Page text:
I was advised by [a Friedman's trainer] to sell property, life and disability insurance to customers who financed their purchases. I was specifically told to just add the insurance onto the sale.... I felt very uncomfortable following these orders. I believed that Friedman's practice of charging consumers a premium for insurance without disclosing it to the consumers was fraudulent, deceitful and wrong.... On many occasions, my employees, per Friedman's orders, sold disability, life and property insurance to customers who financed jewelry, and did not disclose to the customer that the insurance was added to the sale.
Another former Friedman's manager attested:
The computers at our stores were programmed to automatically add on charges for credit life, credit disability and property insurance onto the customer's retail installment contract. In order to remove these charges, the employee would have to manually delete them. I felt very uncomfortable following these orders. I believed that Friedman's practice of charging consumers a premium for insurance without disclosing it to the consumers was fraudulent, deceitful and wrong.
Another former Friedman's employee attested:
... I was informed by ... the district manager, that we, as employees of Friedman's Jewelers, Inc. were to add life, disability and property insurance to customer credit applications without disclosing this information to the customer. If we did not do what was requested, we would be fired. He informed me that two people had been dismissed in Roanoke for refusing to do what they asked.... I was again informed by ... the store manager, during a staff meeting that we were to add life, disability and property insurance to customer credit applications without disclosing this information to the customer.... When I questioned what should we do if a customer questions the insurance, I was told that we should tell the customer that it was a computer error.

One Friedman's employee quit working for Friedman's "after she was instructed to deceive customers," according to an administrative law judge who ruled that the employee was entitled to receive unemployment compensation benefits. The judge's decision further stated:

In this case, the employer instructed its employees to use deceptive practices with regards to the sale of property, disability and life insurance to customers. When a customer opened an account to charge jewelry at the store, the employees were told to automatically add a premium based upon the amount of the charge for life, disability and property insurance. They were told not to give the customer a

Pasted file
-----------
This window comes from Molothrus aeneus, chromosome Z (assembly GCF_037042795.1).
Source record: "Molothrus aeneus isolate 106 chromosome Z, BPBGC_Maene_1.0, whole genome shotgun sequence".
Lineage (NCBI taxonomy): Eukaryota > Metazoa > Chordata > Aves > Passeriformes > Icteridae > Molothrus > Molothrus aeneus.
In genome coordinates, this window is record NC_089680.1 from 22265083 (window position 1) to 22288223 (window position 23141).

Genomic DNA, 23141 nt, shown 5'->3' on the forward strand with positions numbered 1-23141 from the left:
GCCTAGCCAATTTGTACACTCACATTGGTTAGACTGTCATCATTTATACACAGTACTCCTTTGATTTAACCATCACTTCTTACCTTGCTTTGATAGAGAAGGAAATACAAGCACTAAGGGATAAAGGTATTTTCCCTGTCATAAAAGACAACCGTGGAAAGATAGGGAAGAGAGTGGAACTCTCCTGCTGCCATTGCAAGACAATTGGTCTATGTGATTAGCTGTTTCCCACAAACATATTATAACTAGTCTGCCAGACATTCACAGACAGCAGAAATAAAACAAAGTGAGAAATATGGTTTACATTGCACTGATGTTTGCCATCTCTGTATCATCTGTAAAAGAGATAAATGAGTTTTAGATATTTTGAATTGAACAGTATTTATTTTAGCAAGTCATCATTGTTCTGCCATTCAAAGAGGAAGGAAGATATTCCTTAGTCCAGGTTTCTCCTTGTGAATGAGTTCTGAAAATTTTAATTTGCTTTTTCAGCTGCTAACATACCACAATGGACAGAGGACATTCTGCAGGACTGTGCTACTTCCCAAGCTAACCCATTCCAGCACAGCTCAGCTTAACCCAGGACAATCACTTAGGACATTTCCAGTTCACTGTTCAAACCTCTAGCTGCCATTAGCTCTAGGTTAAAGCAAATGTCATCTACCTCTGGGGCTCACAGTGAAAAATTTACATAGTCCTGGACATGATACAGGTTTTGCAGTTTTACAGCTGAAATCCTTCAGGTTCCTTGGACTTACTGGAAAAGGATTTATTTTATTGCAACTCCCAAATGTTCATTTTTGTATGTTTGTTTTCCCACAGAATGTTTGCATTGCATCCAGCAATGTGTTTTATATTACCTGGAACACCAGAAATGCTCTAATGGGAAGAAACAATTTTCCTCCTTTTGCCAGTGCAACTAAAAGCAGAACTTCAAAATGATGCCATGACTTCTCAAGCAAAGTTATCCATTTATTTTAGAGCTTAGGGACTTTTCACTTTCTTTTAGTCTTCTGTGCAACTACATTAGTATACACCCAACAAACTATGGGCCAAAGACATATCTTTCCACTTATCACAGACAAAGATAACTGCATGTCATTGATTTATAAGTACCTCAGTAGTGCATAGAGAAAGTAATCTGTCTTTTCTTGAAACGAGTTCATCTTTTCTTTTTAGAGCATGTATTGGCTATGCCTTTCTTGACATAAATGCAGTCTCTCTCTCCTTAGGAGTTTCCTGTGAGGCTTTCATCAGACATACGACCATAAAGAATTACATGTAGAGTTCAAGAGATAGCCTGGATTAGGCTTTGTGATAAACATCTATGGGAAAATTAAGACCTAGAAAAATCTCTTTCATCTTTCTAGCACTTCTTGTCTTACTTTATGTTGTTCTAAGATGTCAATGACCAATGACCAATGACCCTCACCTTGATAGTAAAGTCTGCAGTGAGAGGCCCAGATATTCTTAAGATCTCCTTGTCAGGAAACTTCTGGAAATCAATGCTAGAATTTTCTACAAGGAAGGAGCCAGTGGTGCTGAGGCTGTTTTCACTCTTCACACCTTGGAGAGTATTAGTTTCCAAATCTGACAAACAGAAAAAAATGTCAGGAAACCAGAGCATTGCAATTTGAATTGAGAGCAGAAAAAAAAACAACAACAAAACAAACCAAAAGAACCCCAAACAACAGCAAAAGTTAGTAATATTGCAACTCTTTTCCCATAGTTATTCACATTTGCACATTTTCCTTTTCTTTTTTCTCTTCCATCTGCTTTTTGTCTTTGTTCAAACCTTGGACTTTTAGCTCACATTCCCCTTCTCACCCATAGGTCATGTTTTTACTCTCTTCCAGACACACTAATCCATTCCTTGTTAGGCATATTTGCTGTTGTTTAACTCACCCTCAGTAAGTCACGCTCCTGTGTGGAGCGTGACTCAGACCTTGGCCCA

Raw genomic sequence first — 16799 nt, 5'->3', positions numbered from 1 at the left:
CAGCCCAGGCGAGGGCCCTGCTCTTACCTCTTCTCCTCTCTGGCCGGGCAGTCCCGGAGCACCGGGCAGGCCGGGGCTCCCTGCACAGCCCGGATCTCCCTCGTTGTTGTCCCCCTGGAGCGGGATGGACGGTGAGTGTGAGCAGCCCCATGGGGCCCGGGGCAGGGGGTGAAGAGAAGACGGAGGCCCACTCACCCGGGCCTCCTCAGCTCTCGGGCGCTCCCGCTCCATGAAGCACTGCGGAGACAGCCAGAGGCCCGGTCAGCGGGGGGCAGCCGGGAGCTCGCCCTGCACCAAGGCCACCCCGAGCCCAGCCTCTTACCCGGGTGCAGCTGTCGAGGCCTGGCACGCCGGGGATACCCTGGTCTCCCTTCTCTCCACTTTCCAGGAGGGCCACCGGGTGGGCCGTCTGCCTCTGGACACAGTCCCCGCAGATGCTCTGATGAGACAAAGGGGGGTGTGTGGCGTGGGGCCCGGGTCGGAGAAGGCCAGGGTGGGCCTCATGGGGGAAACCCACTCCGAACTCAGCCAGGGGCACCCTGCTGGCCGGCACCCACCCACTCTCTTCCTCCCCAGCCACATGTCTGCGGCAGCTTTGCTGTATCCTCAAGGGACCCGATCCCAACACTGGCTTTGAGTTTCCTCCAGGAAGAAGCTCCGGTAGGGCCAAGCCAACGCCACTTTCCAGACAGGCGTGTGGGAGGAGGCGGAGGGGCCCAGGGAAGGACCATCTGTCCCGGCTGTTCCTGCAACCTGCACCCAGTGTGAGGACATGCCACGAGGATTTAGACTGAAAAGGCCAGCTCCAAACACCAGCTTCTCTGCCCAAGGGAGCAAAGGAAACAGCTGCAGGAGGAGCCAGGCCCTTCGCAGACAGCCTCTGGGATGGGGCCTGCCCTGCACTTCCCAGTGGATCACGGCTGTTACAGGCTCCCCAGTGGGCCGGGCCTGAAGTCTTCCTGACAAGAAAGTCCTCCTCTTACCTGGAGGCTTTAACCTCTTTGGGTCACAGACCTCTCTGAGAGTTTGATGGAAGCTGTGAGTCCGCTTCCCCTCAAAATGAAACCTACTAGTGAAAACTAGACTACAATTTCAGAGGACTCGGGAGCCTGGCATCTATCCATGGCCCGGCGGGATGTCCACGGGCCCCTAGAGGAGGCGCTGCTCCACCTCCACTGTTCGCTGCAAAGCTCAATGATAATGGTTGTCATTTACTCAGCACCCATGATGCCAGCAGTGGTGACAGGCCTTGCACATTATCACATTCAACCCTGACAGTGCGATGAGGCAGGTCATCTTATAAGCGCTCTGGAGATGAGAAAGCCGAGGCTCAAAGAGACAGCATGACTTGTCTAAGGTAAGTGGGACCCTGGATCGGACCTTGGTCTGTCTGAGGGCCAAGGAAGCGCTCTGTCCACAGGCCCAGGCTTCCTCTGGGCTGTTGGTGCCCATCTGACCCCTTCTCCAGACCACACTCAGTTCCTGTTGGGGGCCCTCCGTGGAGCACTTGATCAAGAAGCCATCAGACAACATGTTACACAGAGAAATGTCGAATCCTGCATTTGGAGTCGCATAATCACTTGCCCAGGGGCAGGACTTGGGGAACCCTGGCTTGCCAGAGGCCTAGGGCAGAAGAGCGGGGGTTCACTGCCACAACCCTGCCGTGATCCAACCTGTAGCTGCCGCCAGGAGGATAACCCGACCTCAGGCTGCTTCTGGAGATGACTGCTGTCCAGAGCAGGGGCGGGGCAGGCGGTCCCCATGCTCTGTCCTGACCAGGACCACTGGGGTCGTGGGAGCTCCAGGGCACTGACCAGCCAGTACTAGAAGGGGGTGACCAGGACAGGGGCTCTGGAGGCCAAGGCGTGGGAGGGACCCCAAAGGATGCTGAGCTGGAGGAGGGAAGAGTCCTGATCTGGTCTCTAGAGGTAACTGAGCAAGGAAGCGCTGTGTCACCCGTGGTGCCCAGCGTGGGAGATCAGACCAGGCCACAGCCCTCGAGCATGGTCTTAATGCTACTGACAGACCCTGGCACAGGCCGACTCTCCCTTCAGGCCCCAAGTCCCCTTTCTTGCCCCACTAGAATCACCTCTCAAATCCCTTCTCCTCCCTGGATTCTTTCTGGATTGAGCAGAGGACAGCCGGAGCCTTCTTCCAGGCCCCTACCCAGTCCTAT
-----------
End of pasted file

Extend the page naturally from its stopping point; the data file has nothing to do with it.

567 S.E.2d 269
choice, that they were to automatically add it to the cost of the merchandise. They were further advised that if they did not add the insurance, that they would lose their jobs.

Another former Friedman's employee attested:

Around May 1999, I was informed by... the district manager, that we, as employees of Friedman's Jewelers, Inc. were to add life, disability and property insurance to customer credit applications without disclosing this information to the customer. If we did not do what was requested, we would be fired.

In his circuit court lawsuit, Mr. Dunlap seeks to enforce and vindicate his and other consumers' right not to be victimized by such illegal schemes. Specifically, Mr. Dunlap seeks the following relief and remedies from the circuit court: (1) a declaratory judgment declaring that Friedman's, et al.'s conduct violated the West Virginia Consumer Credit & Protection Act, W.Va.Code, 46A-1-101 et seq. ("the Consumer Protection Act"), West Virginia insurance laws, and the Uniform Commercial Code; (2) an injunction ordering Friedman's et al. to cease their illegal conduct, to establish an employee training program on consumer protection in West Virginia, and to revise its sales procedures for insurance; (3) certification of a class of persons whose rights have been violated by Friedman's et al. in the fashion that Mr. Dunlap's were; (4) court-ordered cancellation of the plaintiffs' and class members' indebtedness to Friedman's et al.; (5) judgment to each plaintiff and class member for statutory damages under the Consumer Protection Act for each violation of the Act; (6) judgment for actual, consequential and incidental damages suffered by each plaintiff and member of the class, including damages for emotional distress, annoyance and inconvenience; (6) judgment for punitive damages to each plaintiff and class member; (7) an award of attorneys' fees; (8) pre-and post-judgment interest; and (9) such other relief as the court determines. Mr. Dunlap's causes of action allege violations of the Consumer Protection Act and W.Va.Code, 33-12-1(a) [1957] (selling insurance without a license); common law fraud; unconscionability; breach of duty of good faith under W.Va.Code, 46-1-203 [1963](UCC); negligent and wilful, wanton and intentional misconduct; and civil conspiracy. Mr. Dunlap requested a jury trial.